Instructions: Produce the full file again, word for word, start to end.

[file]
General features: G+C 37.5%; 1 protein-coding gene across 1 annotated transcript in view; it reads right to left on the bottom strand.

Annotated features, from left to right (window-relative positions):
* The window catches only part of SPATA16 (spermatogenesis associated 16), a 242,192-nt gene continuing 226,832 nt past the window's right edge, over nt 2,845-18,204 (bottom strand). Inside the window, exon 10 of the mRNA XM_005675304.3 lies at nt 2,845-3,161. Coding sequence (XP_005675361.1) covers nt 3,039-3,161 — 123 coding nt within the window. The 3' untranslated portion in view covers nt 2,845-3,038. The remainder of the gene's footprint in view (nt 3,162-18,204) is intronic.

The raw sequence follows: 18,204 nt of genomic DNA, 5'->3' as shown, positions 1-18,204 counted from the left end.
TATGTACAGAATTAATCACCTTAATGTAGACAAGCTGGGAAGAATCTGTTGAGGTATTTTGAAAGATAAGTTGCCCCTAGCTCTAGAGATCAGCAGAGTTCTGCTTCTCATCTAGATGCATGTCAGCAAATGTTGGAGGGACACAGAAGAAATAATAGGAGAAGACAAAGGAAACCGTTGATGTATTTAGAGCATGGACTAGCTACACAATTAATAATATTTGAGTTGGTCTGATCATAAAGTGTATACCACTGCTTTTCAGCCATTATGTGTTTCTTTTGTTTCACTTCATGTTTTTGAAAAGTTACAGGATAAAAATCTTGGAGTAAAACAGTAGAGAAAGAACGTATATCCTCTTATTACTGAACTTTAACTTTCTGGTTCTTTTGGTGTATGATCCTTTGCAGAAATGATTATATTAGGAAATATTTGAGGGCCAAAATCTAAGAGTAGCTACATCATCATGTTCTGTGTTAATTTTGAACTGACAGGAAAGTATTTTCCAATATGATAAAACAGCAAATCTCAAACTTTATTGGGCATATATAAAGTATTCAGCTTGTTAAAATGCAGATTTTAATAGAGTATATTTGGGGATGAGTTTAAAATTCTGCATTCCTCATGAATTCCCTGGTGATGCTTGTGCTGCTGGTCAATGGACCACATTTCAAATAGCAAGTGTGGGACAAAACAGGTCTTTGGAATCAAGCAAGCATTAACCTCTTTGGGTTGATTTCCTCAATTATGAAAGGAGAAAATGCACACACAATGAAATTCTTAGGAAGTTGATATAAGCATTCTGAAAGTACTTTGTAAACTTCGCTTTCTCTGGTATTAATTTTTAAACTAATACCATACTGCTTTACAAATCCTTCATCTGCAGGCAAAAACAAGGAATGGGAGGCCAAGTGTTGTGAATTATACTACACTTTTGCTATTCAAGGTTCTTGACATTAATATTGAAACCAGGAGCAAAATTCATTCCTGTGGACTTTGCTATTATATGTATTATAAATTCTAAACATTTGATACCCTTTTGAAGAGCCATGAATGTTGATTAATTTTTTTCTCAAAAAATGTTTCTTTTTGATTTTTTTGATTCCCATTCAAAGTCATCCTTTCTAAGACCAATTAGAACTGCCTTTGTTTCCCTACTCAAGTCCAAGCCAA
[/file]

General features: G+C 37.5%; 1 protein-coding gene across 1 annotated transcript in view; it reads right to left on the bottom strand.

Annotated features, from left to right (window-relative positions):
* The window catches only part of SPATA16 (spermatogenesis associated 16), a 242,192-nt gene continuing 226,832 nt past the window's right edge, over nt 2,845-18,204 (bottom strand). Inside the window, exon 10 of the mRNA XM_005675304.3 lies at nt 2,845-3,161. Coding sequence (XP_005675361.1) covers nt 3,039-3,161 — 123 coding nt within the window. The 3' untranslated portion in view covers nt 2,845-3,038. The remainder of the gene's footprint in view (nt 3,162-18,204) is intronic.

The raw sequence follows: 18,204 nt of genomic DNA, 5'->3' as shown, positions 1-18,204 counted from the left end.
TATGTACAGAATTAATCACCTTAATGTAGACAAGCTGGGAAGAATCTGTTGAGGTATTTTGAAAGATAAGTTGCCCCTAGCTCTAGAGATCAGCAGAGTTCTGCTTCTCATCTAGATGCATGTCAGCAAATGTTGGAGGGACACAGAAGAAATAATAGGAGAAGACAAAGGAAACCGTTGATGTATTTAGAGCATGGACTAGCTACACAATTAATAATATTTGAGTTGGTCTGATCATAAAGTGTATACCACTGCTTTTCAGCCATTATGTGTTTCTTTTGTTTCACTTCATGTTTTTGAAAAGTTACAGGATAAAAATCTTGGAGTAAAACAGTAGAGAAAGAACGTATATCCTCTTATTACTGAACTTTAACTTTCTGGTTCTTTTGGTGTATGATCCTTTGCAGAAATGATTATATTAGGAAATATTTGAGGGCCAAAATCTAAGAGTAGCTACATCATCATGTTCTGTGTTAATTTTGAACTGACAGGAAAGTATTTTCCAATATGATAAAACAGCAAATCTCAAACTTTATTGGGCATATATAAAGTATTCAGCTTGTTAAAATGCAGATTTTAATAGAGTATATTTGGGGATGAGTTTAAAATTCTGCATTCCTCATGAATTCCCTGGTGATGCTTGTGCTGCTGGTCAATGGACCACATTTCAAATAGCAAGTGTGGGACAAAACAGGTCTTTGGAATCAAGCAAGCATTAACCTCTTTGGGTTGATTTCCTCAATTATGAAAGGAGAAAATGCACACACAATGAAATTCTTAGGAAGTTGATATAAGCATTCTGAAAGTACTTTGTAAACTTCGCTTTCTCTGGTATTAATTTTTAAACTAATACCATACTGCTTTACAAATCCTTCATCTGCAGGCAAAAACAAGGAATGGGAGGCCAAGTGTTGTGAATTATACTACACTTTTGCTATTCAAGGTTCTTGACATTAATATTGAAACCAGGAGCAAAATTCATTCCTGTGGACTTTGCTATTATATGTATTATAAATTCTAAACATTTGATACCCTTTTGAAGAGCCATGAATGTTGATTAATTTTTTTCTCAAAAAATGTTTCTTTTTGATTTTTTTGATTCCCATTCAAAGTCATCCTTTCTAAGACCAATTAGAACTGCCTTTGTTTCCCTACTCAAGTCCAAGCCAA